Randy Sandke had crossed paths with George as well:  George and I went to different high schools in Chicago but both grew up on the South Side, him in South Shore and me in Hyde Park. I met him at Bob Koester and Joe Siegel’s record shop, Seymour’s. I put on a record and he came over and said “is Bix on that?” After that we became friends and discovered we both played cornet. We met and jammed together and also exchanged reel-to-reel tapes of 78s we had that at that time had not been reissued. I saw him in New Orleans a few times after that. I always enjoyed his playing and he has a lot of friends from NO that I still see, so his name comes up in conversation. I was very sad to hear of his premature death. More people should have heard him play and known who he was.

Other people who have stories of George are New Orleanians Banu Gibson, David Boeddinghaus, and Connie and Elaine Jones . . . perhaps there will be more tales of this beautiful player and intriguing man — and I am sure that some JAZZ LIVES readers knew him too.

May your happiness increase!

CORNET MASTERS: GEORGE FINOLA, DOC EVANS, REX STEWART

Cornet

Although I never was drawn to cigarette smoking, I remember personalized matchbooks with fondness — whether they encouraged you to sign up for correspondence courses or to revisit a restaurant or night club.  They were portable advertising before Facebook, business cards that had more than one use.  Here are two jazz-related ones, courtesy of eBay, that house of surprises.

One celebrates a New Orleans gig and a much-missed cornet player, a man of great lyricism, who made his debut recording in the company of Armand Hug, Raymond Burke, Danny Barker, which should tell you something about the esteem in which he was held — the late GEORGE FINOLA:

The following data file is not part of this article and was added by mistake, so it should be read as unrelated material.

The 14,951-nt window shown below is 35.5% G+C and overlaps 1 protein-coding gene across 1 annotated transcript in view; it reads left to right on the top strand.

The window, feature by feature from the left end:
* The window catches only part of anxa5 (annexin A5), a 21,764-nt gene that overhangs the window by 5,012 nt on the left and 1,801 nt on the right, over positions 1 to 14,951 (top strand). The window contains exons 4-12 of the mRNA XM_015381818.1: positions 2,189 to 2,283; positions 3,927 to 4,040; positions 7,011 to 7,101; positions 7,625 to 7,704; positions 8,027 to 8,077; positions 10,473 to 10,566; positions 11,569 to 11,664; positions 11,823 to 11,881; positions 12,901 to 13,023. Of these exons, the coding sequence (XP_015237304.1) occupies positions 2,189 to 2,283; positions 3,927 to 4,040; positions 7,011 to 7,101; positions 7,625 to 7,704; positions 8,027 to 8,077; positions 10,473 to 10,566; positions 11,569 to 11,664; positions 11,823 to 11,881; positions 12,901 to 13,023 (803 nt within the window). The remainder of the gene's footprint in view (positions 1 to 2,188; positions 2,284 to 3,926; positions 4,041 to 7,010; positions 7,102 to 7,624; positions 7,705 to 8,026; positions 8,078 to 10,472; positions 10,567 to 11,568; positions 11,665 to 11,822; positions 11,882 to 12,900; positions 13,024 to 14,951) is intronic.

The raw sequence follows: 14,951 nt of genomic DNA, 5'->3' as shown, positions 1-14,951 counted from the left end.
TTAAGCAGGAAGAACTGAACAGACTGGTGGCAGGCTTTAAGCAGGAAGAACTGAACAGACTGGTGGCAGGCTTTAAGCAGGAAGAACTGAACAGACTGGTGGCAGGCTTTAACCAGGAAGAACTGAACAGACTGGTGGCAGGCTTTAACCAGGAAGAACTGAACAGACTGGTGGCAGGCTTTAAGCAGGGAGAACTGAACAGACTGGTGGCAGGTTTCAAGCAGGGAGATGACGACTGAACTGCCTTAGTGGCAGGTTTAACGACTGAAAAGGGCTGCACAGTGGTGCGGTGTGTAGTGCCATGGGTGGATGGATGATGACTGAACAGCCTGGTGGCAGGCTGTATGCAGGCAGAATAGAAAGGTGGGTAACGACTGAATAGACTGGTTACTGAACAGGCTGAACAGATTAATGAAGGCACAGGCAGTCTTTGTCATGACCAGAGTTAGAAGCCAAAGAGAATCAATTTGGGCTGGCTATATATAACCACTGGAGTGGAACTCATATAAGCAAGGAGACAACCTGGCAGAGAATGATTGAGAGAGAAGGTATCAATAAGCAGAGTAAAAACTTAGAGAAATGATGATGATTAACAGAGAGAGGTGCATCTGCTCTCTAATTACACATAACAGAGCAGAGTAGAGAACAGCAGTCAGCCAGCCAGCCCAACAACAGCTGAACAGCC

GEORGE FINOLA on CORNET matchbook

Here’s George, late in his short career, in a very Hackett mood for CABIN IN THE SKY:

Then, we venture, somewhat whimsically, into politics:

DOC EVANS FOR PRESIDENT

and an encouraging bit of wordplay on the reverse.  Was Doc Evans in competition with Dizzy Gillespie or well in advance of the front-runners?

DOC EVANS FOR PRESIDENT rear

This is why Paul “Doc” Evans deserves your vote — a brief clip of Doc, Art Hodes, and Bob Cousins burning through WOLVERINE BLUES in 1969 (from the public television series JAZZ ALLEY):

Most people don’t think of Rex Stewart as a cornetist, but it’s clear — in the film footage that we have of him — that it was his preferred brass instrument.  What a pleasure to find this piece of sheet music on sale:

BOY MEETS HORN

and the back is indeed priceless.  I want all those orchestrations!

BOY MEETS HORN backFifty cents each, too.

And here’s Rex (although not visible), performing BOY MEETS HORN, the fanciful enactment of what a young player’s first halting steps might sound like.  From the 1943 Carnegie Hall concert, announced by Ellington:

and in France, 1947:

The cornet is a demanding instrument — but it takes even more ingenuity (and pressing valves only half-way down) to make those glorious eccentric sounds as Rex does.

May your happiness increase!